Giant Pandas

Last Update: 2008-4-7; By sweetcake

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TOPFeatures Appearance

A Giant Panda has a large-round head, a short tail, a pair of black eye sockets, a pair of black ears, light brown or grey abdomen and black extremities, but the main color of its body is white. The body length of a Giant Panda is from 120 centimeters to 180 centimeters, tail length from 10 centimeters to 20 centimeters and weight from 60 kilograms to 110 kilograms. Different with other animals and human, a Giant Panda has 6 six toes on its half soles, but the sixth one can not be used as a claw.

TOPDistribution

At present, it is difficult to know how many wild Giant Pandas exist, because they live in the dense temperate forests of high mountains located on the eastern edge of the Qinghai-Tibet Plateau, southwest China. Qinling, Minshan, Qionglai, Liangshan, Daxiangling and Xiaoxiangling are 6 main regions where Pandas can be found. Two surveys to indetify the number of wild Giant Pandas were taken between 1970s and 1980s. The final number was around 1,000, but it might be lower than the actual number. 37 counties are located in the regions where the Giant Pandas live. 7 of these - Foping County, Shanxi province. Pingwu County, Qingchuan County, Beichuan County, Baoxing County, Wenchuan County and Tianquan County, Sichuan province were found to have around 100 Giant pandas each. In 11 there were over 50 Pandas per county and in 19 counties there were fewer than 50 Pandas in each county.

Then net reproductive rate of Giant Pandas is 1.0674, which means the number of Giant Pandas is increasing quite slowly. Another survey taken by National Forestry Bureau recently showed the number of Giant Pandas has increased to 1596, but 161 of these are in a feeding program.

According to a report from National Forestry Bureau, Qinling Giant Pandas, a new subspecies of Giant Panda, separated from Sichuan Giant Pandas about 50,000 years ago. A Qinling Giant Panda's head is more round than a Sichuan Giant Panda. The total number is 273 and some of them are brown.

TOPLiving Habits and Foods

Giant Pandas usually live alone. Their sleeping time lasts 8 hours a day, but they sleep at night and in the day time. A male Giant Panda may have a domain of around 30 kilometers. It often overlaps others', so the males often fight for love and food. But female never do. Giant Pandas eat 50 species of bamboo which grow in alpine and subalpine regions and they like the most nutritious parts of these bamboos very much. Sometimes, they will eat corpses of other animals. A Giant Panda will eat 12 kilograms to 38 kilograms of food a day, and this weight is close to 40% of its body weight. There are usually 2 kinds of bamboos in a habitat region, 1 of the 2 may die after several decades, and if this happens Giant Pandas would be in danger will be threatened.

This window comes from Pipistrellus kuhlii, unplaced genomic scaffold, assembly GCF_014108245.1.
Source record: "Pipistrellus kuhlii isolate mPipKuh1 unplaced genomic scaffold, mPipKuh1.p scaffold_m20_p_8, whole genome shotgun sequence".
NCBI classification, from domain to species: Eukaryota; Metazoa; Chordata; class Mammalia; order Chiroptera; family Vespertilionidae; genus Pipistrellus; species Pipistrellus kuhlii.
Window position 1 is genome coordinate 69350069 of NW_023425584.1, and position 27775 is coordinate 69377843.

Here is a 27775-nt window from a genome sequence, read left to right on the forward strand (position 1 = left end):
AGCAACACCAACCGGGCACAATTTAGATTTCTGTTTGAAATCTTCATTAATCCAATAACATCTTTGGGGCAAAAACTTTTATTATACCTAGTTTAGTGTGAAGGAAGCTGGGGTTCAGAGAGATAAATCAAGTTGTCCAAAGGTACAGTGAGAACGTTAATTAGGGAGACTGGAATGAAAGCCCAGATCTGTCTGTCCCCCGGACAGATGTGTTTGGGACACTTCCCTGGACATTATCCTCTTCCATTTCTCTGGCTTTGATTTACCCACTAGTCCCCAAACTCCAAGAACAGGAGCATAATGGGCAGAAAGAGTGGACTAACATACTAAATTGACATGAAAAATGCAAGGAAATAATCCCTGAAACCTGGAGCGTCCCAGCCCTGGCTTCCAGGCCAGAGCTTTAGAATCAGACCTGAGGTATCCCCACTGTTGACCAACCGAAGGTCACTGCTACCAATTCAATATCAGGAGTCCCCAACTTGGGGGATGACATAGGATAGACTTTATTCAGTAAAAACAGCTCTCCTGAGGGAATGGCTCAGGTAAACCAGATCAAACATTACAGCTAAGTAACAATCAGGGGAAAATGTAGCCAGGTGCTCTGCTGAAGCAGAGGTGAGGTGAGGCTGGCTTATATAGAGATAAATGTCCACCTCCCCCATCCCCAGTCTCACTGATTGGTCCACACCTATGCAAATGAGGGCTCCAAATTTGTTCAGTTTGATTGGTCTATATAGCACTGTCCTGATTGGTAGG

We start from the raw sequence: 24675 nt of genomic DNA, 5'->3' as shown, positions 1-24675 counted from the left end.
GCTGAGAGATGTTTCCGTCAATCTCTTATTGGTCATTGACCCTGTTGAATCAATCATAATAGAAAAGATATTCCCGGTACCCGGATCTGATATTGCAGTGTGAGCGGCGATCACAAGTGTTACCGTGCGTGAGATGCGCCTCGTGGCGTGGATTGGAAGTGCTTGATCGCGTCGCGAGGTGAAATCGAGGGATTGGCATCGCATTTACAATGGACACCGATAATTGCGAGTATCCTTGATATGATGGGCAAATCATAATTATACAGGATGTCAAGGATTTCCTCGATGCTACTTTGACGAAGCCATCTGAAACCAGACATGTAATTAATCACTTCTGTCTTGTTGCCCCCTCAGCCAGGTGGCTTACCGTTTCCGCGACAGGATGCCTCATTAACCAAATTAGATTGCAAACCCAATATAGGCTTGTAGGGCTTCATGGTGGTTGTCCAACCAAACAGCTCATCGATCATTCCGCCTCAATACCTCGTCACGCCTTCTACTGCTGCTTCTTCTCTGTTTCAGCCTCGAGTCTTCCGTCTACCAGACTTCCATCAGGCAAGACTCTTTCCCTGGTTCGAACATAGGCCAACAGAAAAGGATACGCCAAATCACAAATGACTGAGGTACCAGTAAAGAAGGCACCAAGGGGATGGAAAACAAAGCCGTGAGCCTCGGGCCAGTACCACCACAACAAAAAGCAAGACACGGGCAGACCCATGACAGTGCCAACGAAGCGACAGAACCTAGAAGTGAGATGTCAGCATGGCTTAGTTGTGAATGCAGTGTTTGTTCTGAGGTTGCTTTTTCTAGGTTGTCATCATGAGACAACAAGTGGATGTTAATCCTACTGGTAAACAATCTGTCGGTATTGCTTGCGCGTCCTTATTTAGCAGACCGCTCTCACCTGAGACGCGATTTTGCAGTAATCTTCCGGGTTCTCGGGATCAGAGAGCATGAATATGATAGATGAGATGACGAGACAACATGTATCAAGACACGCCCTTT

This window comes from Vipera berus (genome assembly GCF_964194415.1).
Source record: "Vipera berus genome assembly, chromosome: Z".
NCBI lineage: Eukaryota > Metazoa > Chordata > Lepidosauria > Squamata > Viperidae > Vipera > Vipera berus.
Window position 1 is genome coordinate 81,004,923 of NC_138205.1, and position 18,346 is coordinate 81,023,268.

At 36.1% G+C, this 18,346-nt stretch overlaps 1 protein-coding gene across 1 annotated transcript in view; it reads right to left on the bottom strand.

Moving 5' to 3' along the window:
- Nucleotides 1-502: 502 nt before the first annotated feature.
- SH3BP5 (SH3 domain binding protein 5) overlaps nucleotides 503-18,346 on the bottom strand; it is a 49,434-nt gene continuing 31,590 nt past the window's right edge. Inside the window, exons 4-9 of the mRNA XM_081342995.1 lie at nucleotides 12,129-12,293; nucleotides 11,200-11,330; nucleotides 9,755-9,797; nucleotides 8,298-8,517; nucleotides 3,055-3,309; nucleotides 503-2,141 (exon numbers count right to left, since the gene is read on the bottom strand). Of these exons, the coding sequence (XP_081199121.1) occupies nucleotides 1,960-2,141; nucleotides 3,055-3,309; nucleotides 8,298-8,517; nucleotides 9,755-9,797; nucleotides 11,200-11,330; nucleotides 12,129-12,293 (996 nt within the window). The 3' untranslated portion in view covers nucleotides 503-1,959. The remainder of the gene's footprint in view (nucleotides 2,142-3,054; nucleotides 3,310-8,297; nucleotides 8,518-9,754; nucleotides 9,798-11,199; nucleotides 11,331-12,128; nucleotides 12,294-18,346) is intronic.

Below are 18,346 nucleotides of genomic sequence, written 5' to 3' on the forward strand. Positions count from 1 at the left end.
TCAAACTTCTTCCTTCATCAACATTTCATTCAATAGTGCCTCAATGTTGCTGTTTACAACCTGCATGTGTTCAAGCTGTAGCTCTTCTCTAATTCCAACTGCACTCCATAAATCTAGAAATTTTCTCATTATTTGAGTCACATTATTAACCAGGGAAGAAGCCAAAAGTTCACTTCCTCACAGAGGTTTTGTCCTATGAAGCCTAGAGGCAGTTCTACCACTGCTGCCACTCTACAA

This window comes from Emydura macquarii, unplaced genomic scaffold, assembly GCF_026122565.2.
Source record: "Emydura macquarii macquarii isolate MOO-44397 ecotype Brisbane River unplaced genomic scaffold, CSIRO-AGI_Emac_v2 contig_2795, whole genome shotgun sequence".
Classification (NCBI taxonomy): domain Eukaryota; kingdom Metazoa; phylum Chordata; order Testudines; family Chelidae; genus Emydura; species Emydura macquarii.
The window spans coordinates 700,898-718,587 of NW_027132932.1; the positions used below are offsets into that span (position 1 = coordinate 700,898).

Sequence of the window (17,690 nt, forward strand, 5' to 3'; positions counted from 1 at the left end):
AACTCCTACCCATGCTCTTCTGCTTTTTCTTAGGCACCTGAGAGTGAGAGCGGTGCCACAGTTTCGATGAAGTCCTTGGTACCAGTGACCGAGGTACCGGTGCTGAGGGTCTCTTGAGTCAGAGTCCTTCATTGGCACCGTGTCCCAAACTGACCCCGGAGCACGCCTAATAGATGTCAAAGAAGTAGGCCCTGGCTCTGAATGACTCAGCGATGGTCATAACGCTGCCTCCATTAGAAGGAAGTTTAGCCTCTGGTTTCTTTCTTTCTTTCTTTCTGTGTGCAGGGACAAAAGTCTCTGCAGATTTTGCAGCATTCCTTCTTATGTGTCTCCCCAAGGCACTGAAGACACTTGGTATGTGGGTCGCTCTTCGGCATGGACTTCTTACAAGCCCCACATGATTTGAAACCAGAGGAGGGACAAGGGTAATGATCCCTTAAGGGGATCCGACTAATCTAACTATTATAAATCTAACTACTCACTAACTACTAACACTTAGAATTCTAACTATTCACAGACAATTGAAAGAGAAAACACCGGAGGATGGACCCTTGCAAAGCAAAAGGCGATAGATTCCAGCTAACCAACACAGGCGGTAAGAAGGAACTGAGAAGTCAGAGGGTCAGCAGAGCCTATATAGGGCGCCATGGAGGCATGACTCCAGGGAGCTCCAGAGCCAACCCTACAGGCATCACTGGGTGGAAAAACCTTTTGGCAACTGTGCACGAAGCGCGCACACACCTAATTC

TOPGrowth

The average life expectancy of Giant Pandas is 15 years and the age of sexual maturity is 6.5 to 7.5 years. Mating season is around April, and babies are usually born in September of the same year. A pregnant Giant Panda usually gives birth to 1 baby and on rare occasion twin are born. A baby is only 100 to 200grams when it is just born and a month later 1 kilogram.They born with black and white hair, but can't walk or see. At three months old baby the begins to learn to walk and its sight reaches to normality. At half a year old the baby begins to learn living skills, and after another half a year it will leave its mother and live alone. The sex ratio of wild Giant Pandas is 1:1.

TOPArtificial Breeding

The survival rate of wild the Giant Panda babies is only 40%, so programs have been established to breed Giant Pandas. In the last 2 decades, the technologies for artificial breeding have improved significantly. In 2006, 34 artificial breeding Giant Pandas were born and 30 survived. Many artificially bred Giant Pandas have been sent to other places of the world. Research shows that the artificially bred Giant pandas’ have an average life expectancy of 20 years which is longer than the wild Pandas (15 years). But wild female ones give birth to more babies than those that are artificially bred.

Giant Pandas like to live in their natural home, so let's protect the environment together.

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